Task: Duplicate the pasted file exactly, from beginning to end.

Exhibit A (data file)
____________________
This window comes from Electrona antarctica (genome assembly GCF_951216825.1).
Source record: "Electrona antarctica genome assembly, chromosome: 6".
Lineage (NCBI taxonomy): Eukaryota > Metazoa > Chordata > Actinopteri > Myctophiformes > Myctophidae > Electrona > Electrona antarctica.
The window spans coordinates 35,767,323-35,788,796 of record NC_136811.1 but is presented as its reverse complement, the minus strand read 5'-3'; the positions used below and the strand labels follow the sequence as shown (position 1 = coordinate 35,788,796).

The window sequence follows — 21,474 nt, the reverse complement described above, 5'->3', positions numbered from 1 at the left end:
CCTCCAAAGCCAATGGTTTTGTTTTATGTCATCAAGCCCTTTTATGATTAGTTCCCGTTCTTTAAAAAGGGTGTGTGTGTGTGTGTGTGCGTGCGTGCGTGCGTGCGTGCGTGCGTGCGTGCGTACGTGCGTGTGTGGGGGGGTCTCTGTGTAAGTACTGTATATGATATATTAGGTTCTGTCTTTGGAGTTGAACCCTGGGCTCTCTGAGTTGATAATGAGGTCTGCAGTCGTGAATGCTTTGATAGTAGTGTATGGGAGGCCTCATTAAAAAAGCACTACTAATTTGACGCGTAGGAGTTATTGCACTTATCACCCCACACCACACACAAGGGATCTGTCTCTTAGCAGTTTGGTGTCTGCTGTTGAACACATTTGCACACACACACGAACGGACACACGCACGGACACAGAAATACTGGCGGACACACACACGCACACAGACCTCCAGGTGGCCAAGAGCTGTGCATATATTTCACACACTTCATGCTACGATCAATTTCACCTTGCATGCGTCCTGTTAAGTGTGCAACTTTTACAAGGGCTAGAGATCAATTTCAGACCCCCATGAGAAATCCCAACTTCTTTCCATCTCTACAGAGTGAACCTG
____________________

This window comes from Electrona antarctica (genome assembly GCF_951216825.1).
Source record: "Electrona antarctica genome assembly, chromosome: 6".
Lineage (NCBI taxonomy): Eukaryota > Metazoa > Chordata > Actinopteri > Myctophiformes > Myctophidae > Electrona > Electrona antarctica.
The window spans coordinates 35,767,323-35,788,796 of record NC_136811.1 but is presented as its reverse complement, the minus strand read 5'-3'; the positions used below and the strand labels follow the sequence as shown (position 1 = coordinate 35,788,796).

The window sequence follows — 21,474 nt, the reverse complement described above, 5'->3', positions numbered from 1 at the left end:
CCTCCAAAGCCAATGGTTTTGTTTTATGTCATCAAGCCCTTTTATGATTAGTTCCCGTTCTTTAAAAAGGGTGTGTGTGTGTGTGTGTGCGTGCGTGCGTGCGTGCGTGCGTGCGTGCGTGCGTACGTGCGTGTGTGGGGGGGTCTCTGTGTAAGTACTGTATATGATATATTAGGTTCTGTCTTTGGAGTTGAACCCTGGGCTCTCTGAGTTGATAATGAGGTCTGCAGTCGTGAATGCTTTGATAGTAGTGTATGGGAGGCCTCATTAAAAAAGCACTACTAATTTGACGCGTAGGAGTTATTGCACTTATCACCCCACACCACACACAAGGGATCTGTCTCTTAGCAGTTTGGTGTCTGCTGTTGAACACATTTGCACACACACACGAACGGACACACGCACGGACACAGAAATACTGGCGGACACACACACGCACACAGACCTCCAGGTGGCCAAGAGCTGTGCATATATTTCACACACTTCATGCTACGATCAATTTCACCTTGCATGCGTCCTGTTAAGTGTGCAACTTTTACAAGGGCTAGAGATCAATTTCAGACCCCCATGAGAAATCCCAACTTCTTTCCATCTCTACAGAGTGAACCTG